Founding director of the nonprofit Fugees Family, an organization devoted to educational justice for refugee and immigrant children, Luma Mufleh chronicles her journey from being a Muslim young woman in Jordan, subject to probable execution for being gay, to becoming an influential educational leader in the U.S., soccer coach, and founder of the Fugees Academy. The Fugees Academy is the school she established for young immigrants and refugees in Atlanta, Georgia. After she discovered the soccer players on the team she organized couldn’t read despite attending U.S. public school for years, she was determined to rectify this unacceptable situation. It became such a success under her leadership that additional Fugees schools in other cities were created. Thirty languages are spoken at the schools.
Fugees accepts only the neediest applicants. Students recruit other students who are impoverished and who have experienced the trauma of war in their countries of origin. No student passes a grade without earning it. Aged between 11 to 12 years old, the students are required to study art, music, and play soccer.
An incredibly impressive and determined person, Mufleh’s book about both her and her students’ challenges and successes is absorbing and hopeful. She discovered badly-needed reform in the education system along with the plight of recent refugees and immigrants who receive little support in the community and has admirably attempted to solve these issues. An enlightening, perceptive story, I never realized how little support immigrants and refugees receive after arriving in the U.S., and I appreciated reading it.
Comedic, endearing, tragic, profound, and philosophical The Evening Hero is all of these. What does it mean to be an immigrant? What is the ultimate cost to an immigrant and their family when they leave their home country and embrace a new culture? These are some of the questions you’ll ask yourself after reading this beautifully-written novel.
Yungman Kwak M.D., whose name in Korean translates to Evening Hero, has achieved the American Dream. He proudly accomplished his goal (and his father’s wish) to become a physician. Working in a local hospital in rural Minnesota, he is looking forward to retiring in the next few years, and enjoying a quiet life with his family. However, a corporation suddenly purchases the hospital and since its focus is “for profit” retail medicine, Dr. Kwak is without a job. He accepts another job at a medical start-up company, “Depilation Nation,” at the Mall of America, where he performs laser hair removal which he finds “sordid and distasteful.” He is then offered another position at another mall-based retail center, “At Your Cervix,” which offers GYN care, located conveniently next to a Victoria’s Secret, which he refuses. He decries the vacuous and superficial work he is doing and begins to reflect on what is important to him in life.
Realizing he must address a monumental secret he has been harboring ever since he left Korea decades ago, he returns to Korea in an attempt to rectify his past behavior and alleviate his conscience. Full of heart, “The Evening Hero” also provides enlightening histories of Korea and the Korean War.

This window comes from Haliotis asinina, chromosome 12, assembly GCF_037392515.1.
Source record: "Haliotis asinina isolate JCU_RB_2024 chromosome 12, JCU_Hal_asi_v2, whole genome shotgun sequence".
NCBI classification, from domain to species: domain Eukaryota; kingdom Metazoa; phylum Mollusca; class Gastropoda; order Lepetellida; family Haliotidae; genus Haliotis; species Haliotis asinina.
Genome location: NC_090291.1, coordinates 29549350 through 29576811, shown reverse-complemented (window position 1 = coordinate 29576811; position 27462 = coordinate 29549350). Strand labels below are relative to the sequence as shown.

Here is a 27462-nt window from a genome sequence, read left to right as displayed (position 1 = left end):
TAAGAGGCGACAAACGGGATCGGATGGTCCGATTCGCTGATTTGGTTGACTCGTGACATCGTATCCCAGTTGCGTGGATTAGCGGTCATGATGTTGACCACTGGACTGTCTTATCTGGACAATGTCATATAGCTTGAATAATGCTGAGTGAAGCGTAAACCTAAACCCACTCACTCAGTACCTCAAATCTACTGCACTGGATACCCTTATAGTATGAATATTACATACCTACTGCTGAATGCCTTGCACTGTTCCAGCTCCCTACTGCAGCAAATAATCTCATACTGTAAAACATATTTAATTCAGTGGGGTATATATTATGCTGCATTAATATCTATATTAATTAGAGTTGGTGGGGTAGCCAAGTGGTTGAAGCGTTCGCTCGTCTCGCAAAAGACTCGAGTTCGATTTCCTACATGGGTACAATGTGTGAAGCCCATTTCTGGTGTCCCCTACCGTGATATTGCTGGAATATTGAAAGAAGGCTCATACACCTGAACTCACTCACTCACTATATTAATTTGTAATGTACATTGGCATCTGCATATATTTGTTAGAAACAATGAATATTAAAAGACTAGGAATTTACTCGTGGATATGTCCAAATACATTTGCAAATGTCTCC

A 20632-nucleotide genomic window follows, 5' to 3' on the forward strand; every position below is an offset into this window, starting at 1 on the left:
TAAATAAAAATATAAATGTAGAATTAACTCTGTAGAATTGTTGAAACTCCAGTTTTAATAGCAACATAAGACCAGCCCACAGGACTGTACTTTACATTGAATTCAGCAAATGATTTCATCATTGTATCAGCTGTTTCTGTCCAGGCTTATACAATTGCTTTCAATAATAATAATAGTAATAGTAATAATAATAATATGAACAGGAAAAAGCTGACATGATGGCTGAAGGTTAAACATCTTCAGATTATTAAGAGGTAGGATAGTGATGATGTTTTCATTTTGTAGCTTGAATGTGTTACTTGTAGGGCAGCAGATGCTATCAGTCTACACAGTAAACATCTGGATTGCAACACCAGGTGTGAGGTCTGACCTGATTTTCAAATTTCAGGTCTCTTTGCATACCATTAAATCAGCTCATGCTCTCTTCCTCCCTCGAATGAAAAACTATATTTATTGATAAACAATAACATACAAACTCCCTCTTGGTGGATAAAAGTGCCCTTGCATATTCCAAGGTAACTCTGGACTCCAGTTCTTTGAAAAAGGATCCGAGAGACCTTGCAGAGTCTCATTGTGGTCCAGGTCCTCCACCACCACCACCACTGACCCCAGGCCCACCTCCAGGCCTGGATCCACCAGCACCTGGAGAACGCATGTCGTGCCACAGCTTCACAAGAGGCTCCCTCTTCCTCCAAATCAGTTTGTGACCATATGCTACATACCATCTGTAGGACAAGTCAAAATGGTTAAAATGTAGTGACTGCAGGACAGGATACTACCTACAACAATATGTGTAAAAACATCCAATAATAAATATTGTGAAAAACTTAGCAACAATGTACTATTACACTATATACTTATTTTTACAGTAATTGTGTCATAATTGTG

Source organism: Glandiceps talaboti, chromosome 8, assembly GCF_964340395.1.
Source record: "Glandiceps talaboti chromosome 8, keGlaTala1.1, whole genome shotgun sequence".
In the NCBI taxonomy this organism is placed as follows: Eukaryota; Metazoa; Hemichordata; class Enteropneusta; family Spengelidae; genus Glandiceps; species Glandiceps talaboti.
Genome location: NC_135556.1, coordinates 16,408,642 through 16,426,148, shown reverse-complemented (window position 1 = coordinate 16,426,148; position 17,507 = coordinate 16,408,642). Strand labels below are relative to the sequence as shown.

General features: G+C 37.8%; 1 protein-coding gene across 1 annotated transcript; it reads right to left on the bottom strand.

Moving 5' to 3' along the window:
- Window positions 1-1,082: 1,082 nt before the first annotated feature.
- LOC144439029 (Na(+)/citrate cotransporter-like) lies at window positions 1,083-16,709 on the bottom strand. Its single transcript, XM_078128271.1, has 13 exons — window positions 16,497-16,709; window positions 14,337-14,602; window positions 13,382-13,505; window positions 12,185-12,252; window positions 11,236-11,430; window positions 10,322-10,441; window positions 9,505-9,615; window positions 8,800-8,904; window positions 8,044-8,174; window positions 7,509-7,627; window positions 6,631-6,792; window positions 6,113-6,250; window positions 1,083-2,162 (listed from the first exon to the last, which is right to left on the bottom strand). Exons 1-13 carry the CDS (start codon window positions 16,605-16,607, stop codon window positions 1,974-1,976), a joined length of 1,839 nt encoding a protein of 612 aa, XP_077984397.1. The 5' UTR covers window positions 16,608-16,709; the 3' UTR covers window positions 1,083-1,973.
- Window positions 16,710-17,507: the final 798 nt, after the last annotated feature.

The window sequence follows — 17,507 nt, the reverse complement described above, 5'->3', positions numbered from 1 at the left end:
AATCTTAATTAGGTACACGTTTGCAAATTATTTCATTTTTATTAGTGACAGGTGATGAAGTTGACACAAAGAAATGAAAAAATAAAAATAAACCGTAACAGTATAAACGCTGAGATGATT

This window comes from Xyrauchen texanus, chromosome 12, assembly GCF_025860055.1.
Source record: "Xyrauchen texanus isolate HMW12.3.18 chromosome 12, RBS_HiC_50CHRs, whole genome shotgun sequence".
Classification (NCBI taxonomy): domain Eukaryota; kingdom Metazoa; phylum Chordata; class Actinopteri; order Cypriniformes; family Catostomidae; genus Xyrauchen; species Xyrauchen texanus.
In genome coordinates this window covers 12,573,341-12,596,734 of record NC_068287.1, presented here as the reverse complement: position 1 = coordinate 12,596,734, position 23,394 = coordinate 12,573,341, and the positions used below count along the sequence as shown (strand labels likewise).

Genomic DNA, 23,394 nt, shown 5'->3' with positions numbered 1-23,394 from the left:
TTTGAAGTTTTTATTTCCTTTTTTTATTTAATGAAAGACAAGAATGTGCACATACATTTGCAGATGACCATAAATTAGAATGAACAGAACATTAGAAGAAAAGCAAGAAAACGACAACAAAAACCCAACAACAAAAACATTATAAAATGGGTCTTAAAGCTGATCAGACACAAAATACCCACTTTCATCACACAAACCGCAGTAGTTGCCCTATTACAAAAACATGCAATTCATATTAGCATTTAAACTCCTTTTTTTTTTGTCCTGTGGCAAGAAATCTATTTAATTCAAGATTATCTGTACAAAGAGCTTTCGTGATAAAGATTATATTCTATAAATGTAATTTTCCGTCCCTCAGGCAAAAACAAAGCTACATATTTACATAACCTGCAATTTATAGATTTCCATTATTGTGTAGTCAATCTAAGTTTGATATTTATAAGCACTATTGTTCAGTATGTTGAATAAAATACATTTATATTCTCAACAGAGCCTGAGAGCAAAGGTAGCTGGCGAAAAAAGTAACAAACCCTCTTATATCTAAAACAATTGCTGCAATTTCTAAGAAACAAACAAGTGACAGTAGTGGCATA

This is a harrowing, masterfully written murder mystery about a wealthy man, his young mistress, and his demanding wife, which I guarantee will intrigue you. It’s loosely based on the scandalous and devastating story of the multi-millionaire financier Alfred Bloomingdale and his mistress Vicky Morgan, who was brutally murdered in 1983.
The novel’s characters come from two completely different worlds in Los Angeles: from a lavish hilltop estate, named Clouds, filled with priceless artwork to the “wrong side of the tracks.” Jules Mendelson, the wildly rich husband, Pauline Mendelson, Jules’s domineering, high society wife and hostess extraordinaire, and Flo March, the diner waitress/aspiring actress and Jules’s mistress, all combine to create a scintillating story.
For the rich and powerful, it’s a world of immoral people who do exactly what they find convenient while ignoring laws and decency, since to them, they are above the law—a world difficult to imagine to the ordinary person.
The novel was published 30 years ago and still retains its fascination. Since I hadn’t read all of Dunne’s books, I recently vowed to finally do so. I was not disappointed.
Dunne wrote articles for Vanity Fair magazine for many years, and published numerous novels such as “People Like Us” and “The Two Mrs. Grenvilles,” along with non-fiction books. Not only was he a part of the moneyed, elite class, but he was also personal friends with celebrities such as David Niven, Liz Taylor, Ronald Reagan, and a movie producer for films such as “The Boys in the Band.” He covered and wrote about the high-profile trials of O.J. Simpson, Claus Von Bulow, William Smith Kennedy, the Vicki Morgan murder, and the Menendez murders. After his 22-year-old daughter was murdered, he became an advocate for victims, stating “that the rights of the victims do not equate with the rights of the accused.”